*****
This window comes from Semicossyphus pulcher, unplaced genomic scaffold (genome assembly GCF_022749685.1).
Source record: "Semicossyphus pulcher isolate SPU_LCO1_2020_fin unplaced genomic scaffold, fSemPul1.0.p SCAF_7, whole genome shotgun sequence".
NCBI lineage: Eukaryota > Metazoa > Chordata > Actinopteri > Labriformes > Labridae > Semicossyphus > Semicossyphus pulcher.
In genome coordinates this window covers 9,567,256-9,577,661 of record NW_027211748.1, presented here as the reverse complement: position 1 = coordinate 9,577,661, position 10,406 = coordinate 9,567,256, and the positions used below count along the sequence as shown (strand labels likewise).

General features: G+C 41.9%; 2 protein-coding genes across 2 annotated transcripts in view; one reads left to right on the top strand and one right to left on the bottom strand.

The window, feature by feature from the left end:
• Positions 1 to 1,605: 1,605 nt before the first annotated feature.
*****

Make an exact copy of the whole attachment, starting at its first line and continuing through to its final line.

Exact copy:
This window comes from Semicossyphus pulcher, unplaced genomic scaffold (genome assembly GCF_022749685.1).
Source record: "Semicossyphus pulcher isolate SPU_LCO1_2020_fin unplaced genomic scaffold, fSemPul1.0.p SCAF_7, whole genome shotgun sequence".
NCBI lineage: Eukaryota > Metazoa > Chordata > Actinopteri > Labriformes > Labridae > Semicossyphus > Semicossyphus pulcher.
In genome coordinates this window covers 9,567,256-9,577,661 of record NW_027211748.1, presented here as the reverse complement: position 1 = coordinate 9,577,661, position 10,406 = coordinate 9,567,256, and the positions used below count along the sequence as shown (strand labels likewise).

General features: G+C 41.9%; 2 protein-coding genes across 2 annotated transcripts in view; one reads left to right on the top strand and one right to left on the bottom strand.

The window, feature by feature from the left end:
• Positions 1 to 1,605: 1,605 nt before the first annotated feature.